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Endocr Pract. 2006 Jan-Feb;12 Suppl 1:20-4.

An update on the Diabetes Prevention Program.

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MedStar Research Institute, Hyattsville, Maryland, USA.



To summarize the results of the Diabetes Prevention Program (DPP) and describe the additional 5-year follow-up study.


The design, implementation, and outcome of the DPP are reviewed, and an economic analysis of the effects of diabetes prevention and delay is presented.


The DPP, thus far the largest diabetes prevention trial with the most ethnically diverse patient population, originally consisted of more than 3,800 subjects with impaired glucose tolerance. These subjects were randomized to receive one of four interventions: intensive lifestyle adjustments or standard lifestyle plus one of the following--placebo, metformin, or troglitazone. In June 1998, the troglitazone treatment was discontinued after a fatal case of liver failure in a study participant, but the subjects in this arm of the study continued to undergo followup. Thus, 3,234 subjects remained in the other three arms of the study. After a mean of 2.8 years of follow-up, the DPP was prematurely terminated because of an observed significant benefit to the intervention groups. Both metformin therapy and intensive lifestyle intervention reduced the risk of developing diabetes (by 31% and 58%, respectively, in comparison with placebo), and both interventions were deemed to be cost-effective on the basis of computer projections over a lifetime. Because of the premature discontinuation of the DPP, the durability of the interventions on diabetes prevention and the effect on microvascular and macrovascular disease could not be assessed. The subsequent outcomes study will address these issues during a 5-year follow-up period.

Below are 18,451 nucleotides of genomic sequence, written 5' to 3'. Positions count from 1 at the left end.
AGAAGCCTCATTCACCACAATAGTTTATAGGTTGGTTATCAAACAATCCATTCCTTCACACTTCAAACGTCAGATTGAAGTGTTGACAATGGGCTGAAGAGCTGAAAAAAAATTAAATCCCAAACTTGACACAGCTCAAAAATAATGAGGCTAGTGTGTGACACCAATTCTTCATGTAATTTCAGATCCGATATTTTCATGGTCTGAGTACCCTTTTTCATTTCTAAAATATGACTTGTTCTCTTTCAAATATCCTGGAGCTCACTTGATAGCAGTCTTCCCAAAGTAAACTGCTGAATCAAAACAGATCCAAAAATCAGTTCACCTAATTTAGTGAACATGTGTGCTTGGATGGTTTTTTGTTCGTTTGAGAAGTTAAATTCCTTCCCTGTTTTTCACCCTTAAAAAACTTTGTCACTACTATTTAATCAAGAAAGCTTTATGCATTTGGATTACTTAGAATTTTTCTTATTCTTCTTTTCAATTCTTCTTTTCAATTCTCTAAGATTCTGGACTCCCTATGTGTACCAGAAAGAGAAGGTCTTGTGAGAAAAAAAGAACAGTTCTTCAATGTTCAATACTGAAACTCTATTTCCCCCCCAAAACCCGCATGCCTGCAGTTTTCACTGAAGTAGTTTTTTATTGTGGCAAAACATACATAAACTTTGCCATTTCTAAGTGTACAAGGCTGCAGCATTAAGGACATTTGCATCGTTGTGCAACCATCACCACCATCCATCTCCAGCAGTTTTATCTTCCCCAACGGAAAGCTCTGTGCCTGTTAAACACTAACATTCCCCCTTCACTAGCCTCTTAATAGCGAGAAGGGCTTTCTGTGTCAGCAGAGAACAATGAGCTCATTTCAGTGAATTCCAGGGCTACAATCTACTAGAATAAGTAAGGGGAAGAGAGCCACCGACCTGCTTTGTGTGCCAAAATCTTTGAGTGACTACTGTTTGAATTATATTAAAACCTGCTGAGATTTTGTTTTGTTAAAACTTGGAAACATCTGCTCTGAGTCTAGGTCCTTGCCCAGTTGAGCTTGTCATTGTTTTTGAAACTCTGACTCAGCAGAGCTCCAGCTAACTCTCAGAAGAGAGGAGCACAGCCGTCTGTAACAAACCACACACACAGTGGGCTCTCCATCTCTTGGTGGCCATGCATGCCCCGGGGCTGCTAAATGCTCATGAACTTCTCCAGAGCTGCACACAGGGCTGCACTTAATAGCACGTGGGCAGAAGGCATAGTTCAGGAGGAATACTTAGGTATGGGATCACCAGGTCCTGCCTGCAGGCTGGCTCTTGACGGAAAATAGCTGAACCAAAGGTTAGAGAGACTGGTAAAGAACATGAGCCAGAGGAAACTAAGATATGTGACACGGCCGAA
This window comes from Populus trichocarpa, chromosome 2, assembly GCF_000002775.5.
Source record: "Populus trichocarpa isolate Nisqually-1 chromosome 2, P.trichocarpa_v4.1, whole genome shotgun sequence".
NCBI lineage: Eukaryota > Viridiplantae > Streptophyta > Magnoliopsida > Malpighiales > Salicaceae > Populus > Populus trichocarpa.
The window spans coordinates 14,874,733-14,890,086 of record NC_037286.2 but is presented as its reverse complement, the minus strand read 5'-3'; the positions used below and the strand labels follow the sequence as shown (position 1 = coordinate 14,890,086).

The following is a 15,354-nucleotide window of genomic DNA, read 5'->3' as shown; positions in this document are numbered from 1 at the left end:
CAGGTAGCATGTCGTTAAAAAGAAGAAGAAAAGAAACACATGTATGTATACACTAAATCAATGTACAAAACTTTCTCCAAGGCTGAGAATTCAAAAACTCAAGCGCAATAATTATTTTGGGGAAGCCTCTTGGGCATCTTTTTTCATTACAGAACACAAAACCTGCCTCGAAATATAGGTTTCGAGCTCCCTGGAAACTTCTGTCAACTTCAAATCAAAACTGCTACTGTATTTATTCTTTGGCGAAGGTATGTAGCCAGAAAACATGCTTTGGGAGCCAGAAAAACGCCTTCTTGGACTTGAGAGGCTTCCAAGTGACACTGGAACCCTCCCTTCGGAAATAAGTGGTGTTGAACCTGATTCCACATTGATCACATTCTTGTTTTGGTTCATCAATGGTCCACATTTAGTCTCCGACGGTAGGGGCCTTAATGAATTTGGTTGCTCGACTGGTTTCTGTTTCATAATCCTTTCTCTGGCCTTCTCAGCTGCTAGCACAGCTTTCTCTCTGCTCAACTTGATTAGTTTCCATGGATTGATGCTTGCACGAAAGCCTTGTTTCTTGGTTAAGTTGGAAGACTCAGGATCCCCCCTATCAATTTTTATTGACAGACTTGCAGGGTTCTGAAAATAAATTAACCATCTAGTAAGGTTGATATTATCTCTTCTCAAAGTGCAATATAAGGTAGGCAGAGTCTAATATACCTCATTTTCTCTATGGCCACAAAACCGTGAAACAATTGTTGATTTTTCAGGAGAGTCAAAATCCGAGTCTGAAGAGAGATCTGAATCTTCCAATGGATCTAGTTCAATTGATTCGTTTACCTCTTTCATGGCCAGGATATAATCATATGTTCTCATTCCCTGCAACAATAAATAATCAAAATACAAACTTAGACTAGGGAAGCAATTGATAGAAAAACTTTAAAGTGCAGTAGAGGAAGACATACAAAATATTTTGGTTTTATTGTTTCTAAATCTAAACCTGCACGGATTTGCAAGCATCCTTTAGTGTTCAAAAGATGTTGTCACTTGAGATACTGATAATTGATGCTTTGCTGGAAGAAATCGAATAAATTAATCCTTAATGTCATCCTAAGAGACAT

The DPP showed that both metformin and intensive lifestyle modifications effectively delayed or prevented the development of diabetes in a cost-effective manner.

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